Her sentence remained unfinished, for Nurse Fordham had already called out "Next, please" a second time, and Mrs Hooper's mother-instincts were proving somewhat inadequate when it came to the task of disentangling her baby's outdoor garments from the feet and chair legs of her neighbours with one hand, while with the other she clutched a handbag and a weight-card as well as her almost upside-down and loudly-protesting daughter.
But Nurse Fordham was patient. You could tell that she had schooled herself to be patient with the mothers; and when Louise, a few minutes later, settled herself in the chair facing Nurse Fordham, she felt the patience in that bright smile like the sting of an April wind. Michael, seeming heavier and damper than ever, was wriggling discontentedly in her lap. He was already beginning those uneasy, rasping grunts which meant that soon he would be yelling beyond all hope of control. Louise jigged him gently from side to side in a delaying action, praying that the interview with Nurse Fordham would be over before he really let himself go. When a baby cried, Nurse Fordham's patience with the mother became so intense that one could no longer meet her eyes nor remember what one was trying to say.
"So you see," Louise hastened on, "the trouble is that he wakes up and cries every night. Whether I give him a feed or not, I mean." As she spoke, she jigged Michael with mounting violence, feeling through her palms, through her thighs, the tide of boredom rising within him. Harder — harder — it was like baling out a boat when you know without any doubt that the water will win in the end. ... And the patience in Nurse Fordham's voice was like the swell of the sea, in which a thousand boats can sink unnoticed.
"You see, Mrs Henderson," she was explaining, choosing her words carefully, as if Louise could understand human speech little better than the writhing baby in her arms — "you see, as I'm always telling you mothers, you mustn't worry. He's gaining splendidly — he's very strong and active for seven months old. There's nothing to worry about."
"No — I know —" said Louise, senselessly apologetic by now. "But you see he keeps us awake half the night. My husband can't stand it either, he —"
"You mustn't worry, Mrs Henderson," repeated Nurse Fordham, the patience crackling from her starched sleeve like machine-gun fire as she reached for the case-sheets. "That's the mistake all you young mothers make. You worry too much. Your worry communicates itself to the baby, and there you are!"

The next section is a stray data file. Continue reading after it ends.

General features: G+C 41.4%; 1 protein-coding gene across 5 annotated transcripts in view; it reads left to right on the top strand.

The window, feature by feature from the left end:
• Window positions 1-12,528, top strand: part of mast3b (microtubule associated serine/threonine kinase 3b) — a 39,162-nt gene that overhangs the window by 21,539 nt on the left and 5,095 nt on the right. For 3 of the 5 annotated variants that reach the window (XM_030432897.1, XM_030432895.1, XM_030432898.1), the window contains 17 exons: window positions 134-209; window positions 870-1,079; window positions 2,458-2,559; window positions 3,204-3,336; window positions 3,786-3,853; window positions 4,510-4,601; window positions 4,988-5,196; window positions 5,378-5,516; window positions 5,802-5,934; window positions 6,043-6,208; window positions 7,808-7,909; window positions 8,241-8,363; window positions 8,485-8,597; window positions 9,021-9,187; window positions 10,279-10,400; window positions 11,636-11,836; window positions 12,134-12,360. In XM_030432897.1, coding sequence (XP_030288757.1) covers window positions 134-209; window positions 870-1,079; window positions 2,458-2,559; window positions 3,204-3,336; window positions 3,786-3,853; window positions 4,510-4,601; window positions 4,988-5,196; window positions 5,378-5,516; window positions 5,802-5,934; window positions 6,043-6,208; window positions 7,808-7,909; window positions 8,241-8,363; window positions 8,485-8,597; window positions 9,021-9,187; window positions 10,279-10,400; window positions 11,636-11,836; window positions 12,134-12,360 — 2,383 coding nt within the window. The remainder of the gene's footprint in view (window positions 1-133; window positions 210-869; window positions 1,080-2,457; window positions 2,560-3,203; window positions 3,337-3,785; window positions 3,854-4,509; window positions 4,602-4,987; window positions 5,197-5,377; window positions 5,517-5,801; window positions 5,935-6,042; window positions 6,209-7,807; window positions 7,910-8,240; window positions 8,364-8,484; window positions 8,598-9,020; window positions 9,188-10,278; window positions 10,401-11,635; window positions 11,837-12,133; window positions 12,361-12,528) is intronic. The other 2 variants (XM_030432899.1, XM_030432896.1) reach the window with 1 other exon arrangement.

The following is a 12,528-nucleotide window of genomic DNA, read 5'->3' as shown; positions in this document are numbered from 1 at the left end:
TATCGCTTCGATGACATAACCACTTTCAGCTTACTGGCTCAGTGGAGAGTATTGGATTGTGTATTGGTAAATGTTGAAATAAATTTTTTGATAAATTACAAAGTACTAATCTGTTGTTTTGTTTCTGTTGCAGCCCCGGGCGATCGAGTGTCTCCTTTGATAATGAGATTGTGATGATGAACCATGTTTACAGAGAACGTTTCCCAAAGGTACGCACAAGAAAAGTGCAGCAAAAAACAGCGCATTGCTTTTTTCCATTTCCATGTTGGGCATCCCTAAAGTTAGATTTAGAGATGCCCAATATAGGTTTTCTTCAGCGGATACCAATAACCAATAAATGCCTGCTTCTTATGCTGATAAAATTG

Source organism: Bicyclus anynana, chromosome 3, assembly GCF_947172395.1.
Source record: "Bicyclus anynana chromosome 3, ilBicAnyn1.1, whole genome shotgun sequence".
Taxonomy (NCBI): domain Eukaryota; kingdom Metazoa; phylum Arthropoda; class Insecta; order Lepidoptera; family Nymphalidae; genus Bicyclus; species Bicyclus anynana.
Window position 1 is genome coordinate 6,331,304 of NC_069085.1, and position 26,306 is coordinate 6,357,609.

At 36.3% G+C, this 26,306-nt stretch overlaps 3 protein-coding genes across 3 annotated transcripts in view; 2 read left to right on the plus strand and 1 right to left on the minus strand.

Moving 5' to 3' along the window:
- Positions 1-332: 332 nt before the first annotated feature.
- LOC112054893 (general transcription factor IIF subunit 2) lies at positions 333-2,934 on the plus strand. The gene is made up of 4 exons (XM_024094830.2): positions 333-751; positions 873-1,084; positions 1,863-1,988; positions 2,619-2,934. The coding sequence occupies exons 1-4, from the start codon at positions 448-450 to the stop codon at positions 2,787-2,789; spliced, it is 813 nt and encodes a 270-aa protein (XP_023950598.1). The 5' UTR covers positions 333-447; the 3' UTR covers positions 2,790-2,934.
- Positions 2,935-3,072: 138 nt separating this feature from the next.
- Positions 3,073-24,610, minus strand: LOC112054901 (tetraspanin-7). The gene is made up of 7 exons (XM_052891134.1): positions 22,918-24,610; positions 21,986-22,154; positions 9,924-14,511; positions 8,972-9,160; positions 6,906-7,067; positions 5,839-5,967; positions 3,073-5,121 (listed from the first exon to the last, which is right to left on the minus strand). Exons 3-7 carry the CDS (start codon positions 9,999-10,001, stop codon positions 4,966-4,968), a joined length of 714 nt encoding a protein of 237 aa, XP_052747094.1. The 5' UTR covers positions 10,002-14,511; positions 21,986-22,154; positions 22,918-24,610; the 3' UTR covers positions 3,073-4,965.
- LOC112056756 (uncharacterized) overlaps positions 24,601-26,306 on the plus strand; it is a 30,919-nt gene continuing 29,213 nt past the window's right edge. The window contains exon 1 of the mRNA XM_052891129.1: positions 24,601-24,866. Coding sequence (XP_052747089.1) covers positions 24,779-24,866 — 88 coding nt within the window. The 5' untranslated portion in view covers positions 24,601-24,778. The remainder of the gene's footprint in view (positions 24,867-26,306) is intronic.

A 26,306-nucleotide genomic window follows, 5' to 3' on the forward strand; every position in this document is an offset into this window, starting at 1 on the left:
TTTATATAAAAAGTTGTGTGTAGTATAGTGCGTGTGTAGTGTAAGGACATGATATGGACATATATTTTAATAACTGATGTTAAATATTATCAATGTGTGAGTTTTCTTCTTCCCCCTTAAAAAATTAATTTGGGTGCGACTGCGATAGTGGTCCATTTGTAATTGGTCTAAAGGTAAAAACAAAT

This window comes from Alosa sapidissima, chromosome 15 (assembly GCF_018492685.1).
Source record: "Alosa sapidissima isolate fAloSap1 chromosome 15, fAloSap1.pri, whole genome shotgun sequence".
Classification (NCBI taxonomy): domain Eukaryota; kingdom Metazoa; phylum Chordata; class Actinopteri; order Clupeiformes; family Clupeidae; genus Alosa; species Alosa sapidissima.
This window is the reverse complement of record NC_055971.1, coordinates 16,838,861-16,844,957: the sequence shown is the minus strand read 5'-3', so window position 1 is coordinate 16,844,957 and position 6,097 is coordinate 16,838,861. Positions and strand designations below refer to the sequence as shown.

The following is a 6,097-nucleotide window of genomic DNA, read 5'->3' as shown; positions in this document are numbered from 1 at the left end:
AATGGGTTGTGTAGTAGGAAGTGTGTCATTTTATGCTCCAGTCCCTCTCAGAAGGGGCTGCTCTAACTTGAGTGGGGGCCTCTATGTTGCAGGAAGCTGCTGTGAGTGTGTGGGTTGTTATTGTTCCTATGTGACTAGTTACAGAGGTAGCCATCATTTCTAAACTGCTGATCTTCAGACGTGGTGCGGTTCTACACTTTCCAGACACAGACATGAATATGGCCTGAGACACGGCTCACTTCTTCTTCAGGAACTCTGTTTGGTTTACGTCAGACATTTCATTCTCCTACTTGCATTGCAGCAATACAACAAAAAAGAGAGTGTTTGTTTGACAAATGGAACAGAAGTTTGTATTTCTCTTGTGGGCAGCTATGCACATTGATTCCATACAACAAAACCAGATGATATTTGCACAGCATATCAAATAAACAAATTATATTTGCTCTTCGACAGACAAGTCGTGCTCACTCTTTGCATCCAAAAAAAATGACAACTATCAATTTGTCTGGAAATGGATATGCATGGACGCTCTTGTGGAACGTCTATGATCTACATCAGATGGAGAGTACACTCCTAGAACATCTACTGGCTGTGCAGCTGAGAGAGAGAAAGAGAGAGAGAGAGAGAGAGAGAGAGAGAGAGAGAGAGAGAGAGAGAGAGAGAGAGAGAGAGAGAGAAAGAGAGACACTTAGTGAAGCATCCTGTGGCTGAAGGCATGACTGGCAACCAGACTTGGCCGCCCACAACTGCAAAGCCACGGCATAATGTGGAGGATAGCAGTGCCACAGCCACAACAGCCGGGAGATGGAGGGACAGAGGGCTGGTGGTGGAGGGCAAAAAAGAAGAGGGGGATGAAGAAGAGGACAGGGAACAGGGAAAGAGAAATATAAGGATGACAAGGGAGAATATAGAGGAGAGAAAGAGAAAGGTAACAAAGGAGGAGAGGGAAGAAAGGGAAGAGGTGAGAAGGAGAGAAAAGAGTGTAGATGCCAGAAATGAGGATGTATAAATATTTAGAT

Such was the self-confident triumph in Nurse Fordham's voice that for a moment Louise felt as if Nurse Fordham really did know where she, Louise, was. Knew what it felt like when you dragged yourself out of bed at two in the morning ... and again at quarter past three ... and again at five. Knew what you could say to a husband when he shouted at you in the light of the crazy, dying moon: "For God's sake make him shut up! I can't stand it any longer! Make him SHUT UP!" Knew, too, how to make yourself cope with the next day — how to remain bright and good-tempered and attractive — to get the children off to school in time — to answer their questions, plan the meals, never letting tiredness get the better of you. ...
"Just stop worrying, you see," repeated Nurse Fordham (you had to repeat things over and over again to these mothers, they never seemed to take anything in the first time, and really, this woman was still looking quite blank). "Just stop worrying, and then your baby will stop worrying, too. Create a calm, tranquil atmosphere. ..."
Michael's first real yell filled the clinic from wall to wall, and Louise hastily gathered him up and rose from her chair. Under the scorching beam of Nurse Fordham's patience she got him to the back of the room, bundled him pell-mell into leggings, coat and bonnet, and fled from the room like an escaping burglar.